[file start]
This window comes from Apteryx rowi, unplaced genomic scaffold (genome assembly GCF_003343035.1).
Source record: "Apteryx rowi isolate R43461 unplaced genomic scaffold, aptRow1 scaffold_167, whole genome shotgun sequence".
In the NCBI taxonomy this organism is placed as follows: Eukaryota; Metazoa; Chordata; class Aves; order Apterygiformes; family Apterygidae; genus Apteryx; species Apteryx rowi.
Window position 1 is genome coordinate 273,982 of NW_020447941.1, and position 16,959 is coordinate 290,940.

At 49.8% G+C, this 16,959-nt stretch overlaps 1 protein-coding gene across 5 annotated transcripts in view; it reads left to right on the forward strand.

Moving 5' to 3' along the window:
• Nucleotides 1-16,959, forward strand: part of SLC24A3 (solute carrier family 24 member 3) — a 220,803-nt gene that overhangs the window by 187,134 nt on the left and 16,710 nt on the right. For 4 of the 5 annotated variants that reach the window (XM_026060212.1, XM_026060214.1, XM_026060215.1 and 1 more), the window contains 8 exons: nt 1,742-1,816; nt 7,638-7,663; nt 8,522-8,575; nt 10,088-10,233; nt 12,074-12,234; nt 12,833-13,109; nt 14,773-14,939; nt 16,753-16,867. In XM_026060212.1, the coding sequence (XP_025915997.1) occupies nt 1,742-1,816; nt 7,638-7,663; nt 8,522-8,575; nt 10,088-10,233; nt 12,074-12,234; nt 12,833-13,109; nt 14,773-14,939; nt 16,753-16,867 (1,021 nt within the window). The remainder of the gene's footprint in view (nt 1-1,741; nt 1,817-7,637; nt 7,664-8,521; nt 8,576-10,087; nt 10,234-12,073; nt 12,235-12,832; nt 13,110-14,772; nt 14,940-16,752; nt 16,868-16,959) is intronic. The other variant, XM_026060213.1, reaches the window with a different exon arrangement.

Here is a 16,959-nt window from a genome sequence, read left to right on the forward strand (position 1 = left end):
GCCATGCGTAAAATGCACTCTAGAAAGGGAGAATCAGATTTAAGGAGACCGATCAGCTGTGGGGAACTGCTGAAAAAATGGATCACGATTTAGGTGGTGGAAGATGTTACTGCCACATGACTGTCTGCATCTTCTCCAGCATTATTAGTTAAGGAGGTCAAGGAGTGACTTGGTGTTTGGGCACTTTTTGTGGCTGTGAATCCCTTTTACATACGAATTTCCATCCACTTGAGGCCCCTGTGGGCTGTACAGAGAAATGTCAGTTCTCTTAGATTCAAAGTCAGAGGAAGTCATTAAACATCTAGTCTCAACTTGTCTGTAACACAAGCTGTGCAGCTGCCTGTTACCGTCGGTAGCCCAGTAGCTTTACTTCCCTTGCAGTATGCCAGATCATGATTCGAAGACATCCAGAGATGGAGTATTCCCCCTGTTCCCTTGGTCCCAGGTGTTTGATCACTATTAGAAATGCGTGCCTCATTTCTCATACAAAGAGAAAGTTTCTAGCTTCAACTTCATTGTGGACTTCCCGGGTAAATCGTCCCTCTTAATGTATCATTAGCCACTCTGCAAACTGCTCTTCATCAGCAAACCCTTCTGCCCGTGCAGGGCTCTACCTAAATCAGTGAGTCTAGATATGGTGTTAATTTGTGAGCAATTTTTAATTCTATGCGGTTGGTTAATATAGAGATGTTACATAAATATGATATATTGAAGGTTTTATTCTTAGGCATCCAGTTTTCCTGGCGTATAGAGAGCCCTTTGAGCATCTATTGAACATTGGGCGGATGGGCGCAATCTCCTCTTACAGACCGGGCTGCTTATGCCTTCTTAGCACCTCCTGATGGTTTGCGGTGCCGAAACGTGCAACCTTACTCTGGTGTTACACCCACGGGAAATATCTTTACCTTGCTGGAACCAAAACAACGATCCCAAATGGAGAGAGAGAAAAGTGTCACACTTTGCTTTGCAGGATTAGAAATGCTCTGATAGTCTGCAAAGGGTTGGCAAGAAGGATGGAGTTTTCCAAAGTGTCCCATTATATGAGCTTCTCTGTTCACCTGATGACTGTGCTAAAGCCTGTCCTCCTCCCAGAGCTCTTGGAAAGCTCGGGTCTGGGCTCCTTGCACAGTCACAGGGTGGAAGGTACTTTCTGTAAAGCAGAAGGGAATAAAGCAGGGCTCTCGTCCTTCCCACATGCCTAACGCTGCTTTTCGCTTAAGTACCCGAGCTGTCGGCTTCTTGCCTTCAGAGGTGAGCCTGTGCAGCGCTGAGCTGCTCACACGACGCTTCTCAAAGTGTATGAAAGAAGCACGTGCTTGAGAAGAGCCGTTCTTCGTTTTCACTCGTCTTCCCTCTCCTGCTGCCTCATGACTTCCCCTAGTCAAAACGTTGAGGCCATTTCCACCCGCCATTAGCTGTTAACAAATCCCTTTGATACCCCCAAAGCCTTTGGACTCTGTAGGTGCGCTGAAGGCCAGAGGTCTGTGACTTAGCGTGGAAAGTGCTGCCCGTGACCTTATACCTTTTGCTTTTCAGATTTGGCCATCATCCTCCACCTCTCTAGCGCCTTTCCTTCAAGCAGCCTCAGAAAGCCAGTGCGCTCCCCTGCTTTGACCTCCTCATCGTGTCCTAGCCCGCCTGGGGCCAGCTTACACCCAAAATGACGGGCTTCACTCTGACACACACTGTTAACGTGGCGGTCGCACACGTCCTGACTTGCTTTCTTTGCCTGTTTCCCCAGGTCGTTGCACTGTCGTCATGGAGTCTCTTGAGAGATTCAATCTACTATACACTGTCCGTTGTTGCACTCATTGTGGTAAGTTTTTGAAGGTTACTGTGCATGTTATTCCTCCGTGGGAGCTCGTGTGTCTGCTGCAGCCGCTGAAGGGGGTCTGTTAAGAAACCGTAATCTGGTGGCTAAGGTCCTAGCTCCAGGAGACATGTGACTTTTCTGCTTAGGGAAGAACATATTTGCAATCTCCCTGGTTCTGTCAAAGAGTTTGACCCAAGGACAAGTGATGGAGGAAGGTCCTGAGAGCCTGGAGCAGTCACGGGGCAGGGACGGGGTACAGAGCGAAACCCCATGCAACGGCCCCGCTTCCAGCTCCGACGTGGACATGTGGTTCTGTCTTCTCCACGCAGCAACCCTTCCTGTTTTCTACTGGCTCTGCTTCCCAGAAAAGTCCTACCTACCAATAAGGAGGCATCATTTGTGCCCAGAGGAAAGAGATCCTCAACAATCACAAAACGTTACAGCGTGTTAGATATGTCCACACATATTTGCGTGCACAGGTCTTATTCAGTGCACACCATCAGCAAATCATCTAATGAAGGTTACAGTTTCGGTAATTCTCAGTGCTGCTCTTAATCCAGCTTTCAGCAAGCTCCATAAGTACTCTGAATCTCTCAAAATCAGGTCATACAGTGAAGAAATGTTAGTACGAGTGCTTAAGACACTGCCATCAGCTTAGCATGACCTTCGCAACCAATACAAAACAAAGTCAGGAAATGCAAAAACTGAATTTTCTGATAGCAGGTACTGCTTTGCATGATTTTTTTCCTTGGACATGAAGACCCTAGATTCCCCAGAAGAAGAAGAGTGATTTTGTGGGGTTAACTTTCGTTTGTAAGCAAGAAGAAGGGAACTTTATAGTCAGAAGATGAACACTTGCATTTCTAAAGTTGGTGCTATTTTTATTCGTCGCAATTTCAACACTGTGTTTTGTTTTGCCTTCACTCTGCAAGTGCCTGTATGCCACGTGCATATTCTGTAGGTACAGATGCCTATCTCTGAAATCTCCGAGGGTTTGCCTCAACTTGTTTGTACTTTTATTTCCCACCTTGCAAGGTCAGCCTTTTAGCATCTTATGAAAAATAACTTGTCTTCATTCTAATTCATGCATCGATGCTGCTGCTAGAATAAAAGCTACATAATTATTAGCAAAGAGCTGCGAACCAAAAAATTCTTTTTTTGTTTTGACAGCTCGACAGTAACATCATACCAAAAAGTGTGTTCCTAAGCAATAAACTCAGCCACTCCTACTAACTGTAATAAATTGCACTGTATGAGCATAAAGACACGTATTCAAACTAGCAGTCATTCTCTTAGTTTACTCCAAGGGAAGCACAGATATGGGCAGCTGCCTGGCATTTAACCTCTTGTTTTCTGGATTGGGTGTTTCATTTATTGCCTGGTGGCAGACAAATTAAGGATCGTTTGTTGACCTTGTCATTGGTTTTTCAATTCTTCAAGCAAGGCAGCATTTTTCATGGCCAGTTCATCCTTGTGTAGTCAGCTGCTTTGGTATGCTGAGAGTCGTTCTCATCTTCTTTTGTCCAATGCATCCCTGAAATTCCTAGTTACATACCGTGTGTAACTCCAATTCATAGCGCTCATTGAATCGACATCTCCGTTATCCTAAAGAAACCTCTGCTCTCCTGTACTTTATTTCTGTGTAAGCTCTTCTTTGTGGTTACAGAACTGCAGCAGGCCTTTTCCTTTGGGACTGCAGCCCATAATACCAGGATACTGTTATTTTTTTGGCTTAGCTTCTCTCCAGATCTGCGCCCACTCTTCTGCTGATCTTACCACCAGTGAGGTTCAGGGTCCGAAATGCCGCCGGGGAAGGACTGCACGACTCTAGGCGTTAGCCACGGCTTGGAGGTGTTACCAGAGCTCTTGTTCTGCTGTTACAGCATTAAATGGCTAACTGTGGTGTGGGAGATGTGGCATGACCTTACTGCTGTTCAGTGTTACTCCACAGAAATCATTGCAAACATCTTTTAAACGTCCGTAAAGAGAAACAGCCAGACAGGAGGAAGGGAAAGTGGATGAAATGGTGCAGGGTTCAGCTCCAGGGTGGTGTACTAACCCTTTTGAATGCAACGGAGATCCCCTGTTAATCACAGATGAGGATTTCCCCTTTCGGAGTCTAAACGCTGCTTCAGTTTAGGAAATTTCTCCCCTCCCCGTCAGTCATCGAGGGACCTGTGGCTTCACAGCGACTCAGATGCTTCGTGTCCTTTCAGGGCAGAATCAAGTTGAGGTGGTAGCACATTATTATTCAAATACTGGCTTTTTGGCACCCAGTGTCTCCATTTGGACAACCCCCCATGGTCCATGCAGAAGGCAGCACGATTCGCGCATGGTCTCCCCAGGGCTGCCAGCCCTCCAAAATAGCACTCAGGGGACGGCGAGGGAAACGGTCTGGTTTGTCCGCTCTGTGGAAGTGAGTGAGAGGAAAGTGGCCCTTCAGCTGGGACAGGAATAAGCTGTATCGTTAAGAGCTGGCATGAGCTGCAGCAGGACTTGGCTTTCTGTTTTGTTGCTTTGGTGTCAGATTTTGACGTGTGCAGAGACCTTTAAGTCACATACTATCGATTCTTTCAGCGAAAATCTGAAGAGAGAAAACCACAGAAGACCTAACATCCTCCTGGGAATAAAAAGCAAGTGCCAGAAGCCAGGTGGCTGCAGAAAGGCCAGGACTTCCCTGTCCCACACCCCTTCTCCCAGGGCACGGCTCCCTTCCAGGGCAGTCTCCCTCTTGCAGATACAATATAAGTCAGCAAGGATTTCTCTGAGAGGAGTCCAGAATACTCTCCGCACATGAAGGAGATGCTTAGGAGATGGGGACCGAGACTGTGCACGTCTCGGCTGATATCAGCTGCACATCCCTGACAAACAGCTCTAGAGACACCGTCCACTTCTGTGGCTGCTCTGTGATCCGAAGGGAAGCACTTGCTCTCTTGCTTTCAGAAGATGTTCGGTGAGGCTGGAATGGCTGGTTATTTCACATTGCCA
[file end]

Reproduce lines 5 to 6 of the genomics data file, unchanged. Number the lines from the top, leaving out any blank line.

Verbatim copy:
At 49.8% G+C, this 16,959-nt stretch overlaps 1 protein-coding gene across 5 annotated transcripts in view; it reads left to right on the forward strand.

Moving 5' to 3' along the window: